Shares in struggling US fashion chain Abercrombie & Fitch surged more than 13 per cent in pre-market trading in New York, after the company reported better than expected earnings.
Sales at the company, which also owns the teen-friendly Hollister brand, dipped eight per cent in the second quarter to $817.8m, but came in ahead of analyst consensus of $812.4m. Earnings per share excluding certain items hit 12 cents, ahead of estimates of a four cent loss.
Executive chairman Arthur Martinez said the retailer, famous for its logos and use of scantily-clad male models, was "on the right track" but had some way to go yet in turning around the business which has suffered from falling interest among its teenaged customer base.
In our second quarter, we delivered a meaningful sequential improvement in comparable sales, stabilized gross margins and achieved significant expense reductions. Our results exceeded what we signaled in our first quarter earnings call and give us confidence that we are on the right track, although we recognise that we still have much to achieve.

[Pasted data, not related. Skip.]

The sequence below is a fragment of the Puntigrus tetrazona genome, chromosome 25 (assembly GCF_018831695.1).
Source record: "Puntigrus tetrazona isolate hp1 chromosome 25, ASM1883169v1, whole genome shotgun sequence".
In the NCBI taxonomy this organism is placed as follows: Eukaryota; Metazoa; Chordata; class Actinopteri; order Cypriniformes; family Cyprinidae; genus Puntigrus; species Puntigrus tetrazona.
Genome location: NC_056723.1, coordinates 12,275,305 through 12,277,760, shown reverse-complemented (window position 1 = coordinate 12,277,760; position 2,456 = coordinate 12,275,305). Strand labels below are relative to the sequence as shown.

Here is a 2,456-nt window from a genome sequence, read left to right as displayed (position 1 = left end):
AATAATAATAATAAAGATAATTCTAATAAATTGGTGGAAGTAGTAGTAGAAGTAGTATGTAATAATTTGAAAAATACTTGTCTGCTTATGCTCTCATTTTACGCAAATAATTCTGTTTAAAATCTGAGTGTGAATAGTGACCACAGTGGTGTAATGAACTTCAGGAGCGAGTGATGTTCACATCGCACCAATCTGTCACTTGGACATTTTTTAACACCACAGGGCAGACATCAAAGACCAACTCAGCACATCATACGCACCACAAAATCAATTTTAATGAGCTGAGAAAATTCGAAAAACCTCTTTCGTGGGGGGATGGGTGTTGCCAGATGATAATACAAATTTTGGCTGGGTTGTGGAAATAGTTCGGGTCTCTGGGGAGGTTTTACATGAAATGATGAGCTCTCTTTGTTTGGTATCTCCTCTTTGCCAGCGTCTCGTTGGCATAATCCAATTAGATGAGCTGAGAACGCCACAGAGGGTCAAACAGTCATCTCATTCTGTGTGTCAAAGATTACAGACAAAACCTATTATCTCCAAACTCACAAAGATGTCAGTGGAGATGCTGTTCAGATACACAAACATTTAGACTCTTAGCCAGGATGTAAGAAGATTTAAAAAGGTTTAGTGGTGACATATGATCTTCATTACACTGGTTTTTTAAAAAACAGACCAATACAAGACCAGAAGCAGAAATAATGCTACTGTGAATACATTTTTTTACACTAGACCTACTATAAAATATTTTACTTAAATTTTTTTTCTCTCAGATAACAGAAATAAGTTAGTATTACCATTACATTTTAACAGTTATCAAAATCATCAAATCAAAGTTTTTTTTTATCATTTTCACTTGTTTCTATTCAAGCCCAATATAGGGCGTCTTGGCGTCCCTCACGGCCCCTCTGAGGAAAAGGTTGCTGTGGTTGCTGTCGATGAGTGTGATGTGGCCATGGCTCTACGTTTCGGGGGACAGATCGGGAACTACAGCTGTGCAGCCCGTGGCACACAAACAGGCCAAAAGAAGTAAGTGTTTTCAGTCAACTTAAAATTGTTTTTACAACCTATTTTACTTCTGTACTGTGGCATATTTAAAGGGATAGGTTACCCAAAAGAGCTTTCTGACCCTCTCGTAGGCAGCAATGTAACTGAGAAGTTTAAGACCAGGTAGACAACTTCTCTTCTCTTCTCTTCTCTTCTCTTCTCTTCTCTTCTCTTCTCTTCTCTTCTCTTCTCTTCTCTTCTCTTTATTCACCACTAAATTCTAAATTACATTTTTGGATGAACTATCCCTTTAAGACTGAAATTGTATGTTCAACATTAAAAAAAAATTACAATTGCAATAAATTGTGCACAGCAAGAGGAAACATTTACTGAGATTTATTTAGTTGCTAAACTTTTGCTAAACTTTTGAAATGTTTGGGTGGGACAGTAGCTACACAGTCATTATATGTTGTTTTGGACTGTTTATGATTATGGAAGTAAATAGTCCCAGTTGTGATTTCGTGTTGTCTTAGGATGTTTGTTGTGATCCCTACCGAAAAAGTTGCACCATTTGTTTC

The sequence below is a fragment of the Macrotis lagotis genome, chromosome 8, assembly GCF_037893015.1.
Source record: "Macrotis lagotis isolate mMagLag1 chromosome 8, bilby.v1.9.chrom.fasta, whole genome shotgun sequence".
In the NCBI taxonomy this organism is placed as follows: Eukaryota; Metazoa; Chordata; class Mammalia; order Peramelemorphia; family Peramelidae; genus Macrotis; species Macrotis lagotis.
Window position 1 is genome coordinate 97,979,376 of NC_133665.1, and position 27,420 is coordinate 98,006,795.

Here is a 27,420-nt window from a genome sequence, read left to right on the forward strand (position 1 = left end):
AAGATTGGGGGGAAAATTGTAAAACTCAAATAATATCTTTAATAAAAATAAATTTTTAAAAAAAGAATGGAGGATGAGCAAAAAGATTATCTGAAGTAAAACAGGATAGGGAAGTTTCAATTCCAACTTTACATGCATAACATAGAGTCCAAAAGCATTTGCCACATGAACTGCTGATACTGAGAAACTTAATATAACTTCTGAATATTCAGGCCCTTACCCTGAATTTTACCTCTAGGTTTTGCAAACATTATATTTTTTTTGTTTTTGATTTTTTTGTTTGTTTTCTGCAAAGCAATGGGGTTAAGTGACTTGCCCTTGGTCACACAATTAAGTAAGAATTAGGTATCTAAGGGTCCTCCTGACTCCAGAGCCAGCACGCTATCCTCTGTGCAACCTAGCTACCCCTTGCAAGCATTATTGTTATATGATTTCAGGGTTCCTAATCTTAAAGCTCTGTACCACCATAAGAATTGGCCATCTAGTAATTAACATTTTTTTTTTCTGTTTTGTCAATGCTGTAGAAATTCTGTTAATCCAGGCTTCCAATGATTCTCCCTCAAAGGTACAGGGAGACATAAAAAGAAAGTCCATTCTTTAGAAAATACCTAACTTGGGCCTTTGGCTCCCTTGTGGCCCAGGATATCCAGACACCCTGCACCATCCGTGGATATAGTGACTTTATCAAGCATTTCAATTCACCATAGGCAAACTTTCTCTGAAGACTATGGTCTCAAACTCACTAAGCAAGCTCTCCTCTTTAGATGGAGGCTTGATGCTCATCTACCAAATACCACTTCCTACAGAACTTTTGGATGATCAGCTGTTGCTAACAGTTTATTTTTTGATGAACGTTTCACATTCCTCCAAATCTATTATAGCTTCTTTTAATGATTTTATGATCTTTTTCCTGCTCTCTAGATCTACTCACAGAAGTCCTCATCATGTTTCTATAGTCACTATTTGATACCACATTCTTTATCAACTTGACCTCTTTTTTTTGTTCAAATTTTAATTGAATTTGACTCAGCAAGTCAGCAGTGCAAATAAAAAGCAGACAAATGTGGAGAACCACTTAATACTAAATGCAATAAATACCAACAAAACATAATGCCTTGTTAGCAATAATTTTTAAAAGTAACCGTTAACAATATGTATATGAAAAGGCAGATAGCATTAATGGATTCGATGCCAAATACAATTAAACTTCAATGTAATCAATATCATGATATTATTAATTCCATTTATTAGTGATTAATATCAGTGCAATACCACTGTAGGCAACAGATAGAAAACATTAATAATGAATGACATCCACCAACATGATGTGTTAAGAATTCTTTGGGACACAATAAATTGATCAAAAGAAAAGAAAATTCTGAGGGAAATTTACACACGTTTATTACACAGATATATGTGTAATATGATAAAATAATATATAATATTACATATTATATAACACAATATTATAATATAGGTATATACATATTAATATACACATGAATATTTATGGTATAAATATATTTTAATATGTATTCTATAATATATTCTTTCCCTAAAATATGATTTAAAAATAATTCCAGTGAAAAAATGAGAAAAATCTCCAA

We continue to take steps to revitalise our performance, maintaining an intense focus on improving the customer experience. We made good progress in Hollister and Abercrombie kids, but more modest progress at Abercrombie & Fitch. To accelerate our efforts, we have reinvigorated Abercrombie & Fitch's brand design and merchandising teams, recruiting a number of talented executives with expertise relevant to our needs.